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Snoring treatment

Non-invasive snoring treatment options

Let’s face it, no one likes sitting next to a snorer on an airplane, or even worse — sleeping next to one night after night. This rough, hoarse noise that plagues approximately 90 million American adults can be very disruptive to the snorer, a spouse, or anyone else in the room.

Snoring is caused by the vibration of the soft tissue of the upper airway. When this tissue goes slack, it vibrates even more. Elderly and people who are overweight are usually more prone to snoring because they have more of this extra tissue in the back of their throats.

There are several things you can do on your own to help stop snoring. Lifestyle changes can go a long way in resolving this problem.
Four non-invasive ways to tackle a snoring problem:

1) Lose weight - Losing even a little bit of weight can reduce the fatty tissue in the back of the throat that causes snoring. 
2) Keep airways open - Using decongestants, a Neti pot or nasal strips can relieve stuffy noses that create a vacuum in your throat. 

3) Avoid drinking alcohol, especially before bedtime - Alcohol relaxes the muscles in the throat thereby interfering with breathing.

4) Don’t sleep on your back - Gravity makes it more likely for your tongue and soft tissues to drop and obstruct your airway, so sleeping on your side is the better option.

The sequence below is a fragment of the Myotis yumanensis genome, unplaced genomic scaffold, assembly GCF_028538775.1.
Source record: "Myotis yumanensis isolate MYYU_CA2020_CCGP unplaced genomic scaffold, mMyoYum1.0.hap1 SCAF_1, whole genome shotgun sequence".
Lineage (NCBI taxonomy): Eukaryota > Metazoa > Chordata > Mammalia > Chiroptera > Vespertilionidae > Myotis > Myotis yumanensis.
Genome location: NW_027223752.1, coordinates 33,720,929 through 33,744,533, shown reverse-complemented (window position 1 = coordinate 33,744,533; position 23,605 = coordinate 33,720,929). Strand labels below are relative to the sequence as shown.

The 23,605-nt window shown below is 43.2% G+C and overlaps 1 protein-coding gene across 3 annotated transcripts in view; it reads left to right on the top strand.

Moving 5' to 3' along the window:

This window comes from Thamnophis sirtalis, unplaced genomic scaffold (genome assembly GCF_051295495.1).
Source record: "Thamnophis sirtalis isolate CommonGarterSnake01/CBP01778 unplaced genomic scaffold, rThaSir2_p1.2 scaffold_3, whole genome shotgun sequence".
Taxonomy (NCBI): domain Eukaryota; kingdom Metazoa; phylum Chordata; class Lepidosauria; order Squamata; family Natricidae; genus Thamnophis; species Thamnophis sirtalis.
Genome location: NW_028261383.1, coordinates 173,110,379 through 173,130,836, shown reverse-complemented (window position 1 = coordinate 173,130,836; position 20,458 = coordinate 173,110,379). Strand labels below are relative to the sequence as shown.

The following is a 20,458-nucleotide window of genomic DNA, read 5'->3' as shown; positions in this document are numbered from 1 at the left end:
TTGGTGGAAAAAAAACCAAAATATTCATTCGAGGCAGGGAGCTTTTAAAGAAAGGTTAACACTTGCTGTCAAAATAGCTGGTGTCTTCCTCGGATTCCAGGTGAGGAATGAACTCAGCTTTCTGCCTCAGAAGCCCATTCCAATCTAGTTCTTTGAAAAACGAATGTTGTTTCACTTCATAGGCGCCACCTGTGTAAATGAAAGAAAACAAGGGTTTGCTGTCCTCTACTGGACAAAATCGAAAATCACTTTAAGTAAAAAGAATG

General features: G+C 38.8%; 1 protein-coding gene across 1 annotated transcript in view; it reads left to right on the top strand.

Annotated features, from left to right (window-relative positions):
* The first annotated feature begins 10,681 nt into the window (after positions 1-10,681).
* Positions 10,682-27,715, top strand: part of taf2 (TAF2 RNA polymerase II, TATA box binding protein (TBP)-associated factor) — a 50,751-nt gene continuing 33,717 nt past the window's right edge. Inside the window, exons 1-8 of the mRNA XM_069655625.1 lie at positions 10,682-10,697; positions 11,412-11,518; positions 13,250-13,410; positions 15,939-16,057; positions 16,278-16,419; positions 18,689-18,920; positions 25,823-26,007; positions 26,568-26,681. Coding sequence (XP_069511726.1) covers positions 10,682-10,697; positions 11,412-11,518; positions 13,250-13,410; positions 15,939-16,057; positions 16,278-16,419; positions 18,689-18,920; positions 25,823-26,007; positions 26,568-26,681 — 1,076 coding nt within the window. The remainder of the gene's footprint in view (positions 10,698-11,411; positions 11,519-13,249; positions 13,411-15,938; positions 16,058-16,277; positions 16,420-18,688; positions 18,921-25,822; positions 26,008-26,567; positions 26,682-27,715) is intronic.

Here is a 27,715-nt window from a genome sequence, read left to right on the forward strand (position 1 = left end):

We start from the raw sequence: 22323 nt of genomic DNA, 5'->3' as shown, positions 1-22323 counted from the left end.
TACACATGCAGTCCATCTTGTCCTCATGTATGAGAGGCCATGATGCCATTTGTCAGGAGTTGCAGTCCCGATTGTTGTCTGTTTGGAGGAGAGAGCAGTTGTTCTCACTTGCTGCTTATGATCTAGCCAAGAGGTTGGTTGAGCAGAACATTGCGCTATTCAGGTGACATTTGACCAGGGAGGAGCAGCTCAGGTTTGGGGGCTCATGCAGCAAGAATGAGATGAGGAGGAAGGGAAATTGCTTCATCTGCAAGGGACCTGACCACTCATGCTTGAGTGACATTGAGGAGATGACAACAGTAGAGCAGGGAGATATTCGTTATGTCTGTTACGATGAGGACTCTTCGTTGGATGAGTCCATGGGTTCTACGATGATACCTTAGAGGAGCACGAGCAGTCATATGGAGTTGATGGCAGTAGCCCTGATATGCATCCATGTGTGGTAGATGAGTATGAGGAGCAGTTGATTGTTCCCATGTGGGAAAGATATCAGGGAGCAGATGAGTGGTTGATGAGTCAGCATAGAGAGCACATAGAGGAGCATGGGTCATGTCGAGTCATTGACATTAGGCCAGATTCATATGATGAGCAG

“If your own efforts to stop snoring do not help, the next step is to consider a snore guard which resembles an athlete’s mouth guard,” said Aris Iatridis, M.D., a sleep medicine specialist at Piedmont Physicians Georgia Lung. “This custom-made piece helps open your airway by bringing your lower jaw or your tongue forward during sleep.” 

Snore guards can be purchased from a dentist or even online. They typically run between $300 and $700, and are not covered by insurance. 

If a snore guard does not bring relief either, Dr. Iatridis says there are more invasive procedures that can increase the size of your airway by surgically removing tissues or correcting abnormalities. Consulting an Ear, Nose & Throat (ENT) specialist or an otolaryngologist would be the next step. 

Walter James, M.D., a sleep medicine specialist with Piedmont Heart Institute, believes snoring often goes hand in hand with sleep apnea. 

“Many of the patients I see with a snoring problem actually have sleep apnea. This can easily be treated with self-treatment methods as well as using a CPAP machine, which blows air to the back of the throat, keeping the airways open.”

Sleep apnea is a greater medical concern than snoring. It may occur in as much as 20 to 40 percent of adult snorers. Patients with untreated obstructive sleep apnea have a 3 percent risk of stroke and heart attack. Therefore, it’s important to get to the root of the matter if snoring is disrupting your sleep.

Piedmont offers sleep medicine services at its Atlanta, Fayette, Henry, Mountainside and Newnan campuses. 

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